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Study explores whether media usage can predict beliefs on racial, gender equality

Wed, 09/03/2014

LAWRENCE — Egalitarianism, the philosophy that all people should be treated equally both socially and politically, has existed much longer than most media formats, but two University of Kansas professors have authored research examining whether individuals’ media usage can predict their support for the egalitarian value of racial equality.

Tien-Tsung Lee, associate professor of journalism, and Yvonnes Chen, assistant professor of journalism, analyzed survey data of thousands of Americans finding that support for racial equality is part of three egalitarian dimensions: racial attitudes, gender roles and attitudes toward sexual minorities. The researchers compared respondents’ types of media usages to answers they gave to questions asking about issues ranging from religious and political beliefs to openness to other cultures and roles of men and women.

“I thought, ‘Maybe people who support racial equality would support equality for others as well,’ but wanted to learn more,” Lee said. “We found most media don’t have any association with this support. Only four or five had an effect, which didn’t surprise us.”

Lee’s previous research has shown that media do not tend to influence people’s political or other beliefs; rather, individuals hold beliefs and choose to consume media that reflect and enforce them. This study, however, found that people who support equality tend to consume blogs, online videos and radio while tending not to use online professional networks as often as those who do not.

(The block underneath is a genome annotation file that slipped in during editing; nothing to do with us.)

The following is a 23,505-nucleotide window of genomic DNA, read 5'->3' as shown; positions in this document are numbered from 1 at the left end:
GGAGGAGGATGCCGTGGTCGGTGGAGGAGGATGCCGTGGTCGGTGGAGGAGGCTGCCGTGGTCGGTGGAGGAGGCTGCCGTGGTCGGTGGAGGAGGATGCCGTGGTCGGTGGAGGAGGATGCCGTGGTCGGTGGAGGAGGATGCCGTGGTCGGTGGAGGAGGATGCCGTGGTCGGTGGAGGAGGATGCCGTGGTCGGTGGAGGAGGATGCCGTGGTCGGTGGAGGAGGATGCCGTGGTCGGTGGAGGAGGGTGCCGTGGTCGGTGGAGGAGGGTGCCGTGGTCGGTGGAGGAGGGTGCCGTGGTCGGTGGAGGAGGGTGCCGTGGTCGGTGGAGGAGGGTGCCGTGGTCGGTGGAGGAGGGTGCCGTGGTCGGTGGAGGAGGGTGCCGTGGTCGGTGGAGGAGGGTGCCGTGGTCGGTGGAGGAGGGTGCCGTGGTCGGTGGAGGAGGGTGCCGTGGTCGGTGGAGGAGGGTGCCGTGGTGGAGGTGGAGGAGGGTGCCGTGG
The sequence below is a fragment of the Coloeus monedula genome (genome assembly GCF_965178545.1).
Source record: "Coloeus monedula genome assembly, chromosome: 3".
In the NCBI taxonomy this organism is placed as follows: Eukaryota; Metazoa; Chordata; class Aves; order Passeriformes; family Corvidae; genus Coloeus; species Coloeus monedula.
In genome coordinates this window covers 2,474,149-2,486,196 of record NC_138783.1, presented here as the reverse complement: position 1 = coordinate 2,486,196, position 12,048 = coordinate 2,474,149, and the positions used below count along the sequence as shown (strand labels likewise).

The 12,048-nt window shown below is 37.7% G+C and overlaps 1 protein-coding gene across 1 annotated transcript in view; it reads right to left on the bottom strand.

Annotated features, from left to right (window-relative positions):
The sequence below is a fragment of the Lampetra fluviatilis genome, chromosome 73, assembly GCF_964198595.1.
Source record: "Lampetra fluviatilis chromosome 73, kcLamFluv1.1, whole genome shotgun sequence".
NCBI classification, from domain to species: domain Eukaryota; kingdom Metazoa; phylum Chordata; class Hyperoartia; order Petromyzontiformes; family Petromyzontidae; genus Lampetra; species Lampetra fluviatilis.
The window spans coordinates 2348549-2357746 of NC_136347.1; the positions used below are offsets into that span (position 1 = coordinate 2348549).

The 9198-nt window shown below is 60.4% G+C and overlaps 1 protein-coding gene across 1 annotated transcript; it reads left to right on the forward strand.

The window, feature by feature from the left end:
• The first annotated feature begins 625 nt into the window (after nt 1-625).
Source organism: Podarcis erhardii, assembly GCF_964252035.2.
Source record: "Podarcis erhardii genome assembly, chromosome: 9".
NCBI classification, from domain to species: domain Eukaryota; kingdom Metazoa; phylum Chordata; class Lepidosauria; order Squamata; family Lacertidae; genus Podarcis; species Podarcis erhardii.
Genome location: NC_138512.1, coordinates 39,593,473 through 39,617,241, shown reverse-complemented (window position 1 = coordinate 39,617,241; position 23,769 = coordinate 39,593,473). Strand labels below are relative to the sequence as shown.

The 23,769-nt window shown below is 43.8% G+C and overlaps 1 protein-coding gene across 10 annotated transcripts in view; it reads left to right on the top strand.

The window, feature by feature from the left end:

Lee and Chen presented the research at the Association for Education in Journalism and Mass Communications conference in Montreal in August.

Lee and Chen analyzed data from a global marketing agency, which since 1975 has gathered a wide range of survey data on American adult consumers. The 2008 survey, the most recent available, had information from more than 7,000 respondents.

The findings showed that people who support racial equality also largely supported gender equality. Conversely, racism, sexism and homophobia were tightly connected as well, with individuals who did not support equality among the races also answering that they did not support equality for women or sexual minorities as well. The survey gathered such data by asking about racism (if people would vote for an African-American if their political party were to nominate one and their opinion on inter-racial marriage), sexism (whether they believe mothers should be in the workforce and if men make better leaders) and homophobia (if they support equal rights for same-sex couples).

One valuable aspect of the study is the finding that people who support the egalitarian values of racial, gender and sexual equality tend to use certain types of media, which can provide insight for groups trying to reach those audiences. In a wide-open media landscape, it can be difficult to reach target demographics, but blogs, online videos and radio were common among those supporting equality.

Lee cautioned against drawing or attempting to confirm stereotypes based on the findings. For example, many of the people who reported being religious also indicated support for all three measures of equality, including for samesex couples. And others who claimed to be politically liberal did not automatically support such equality. However, the data does suggest that organizations that work to support equality for certain groups can effectively work together with organizations aimed at others, as the audiences often overlap.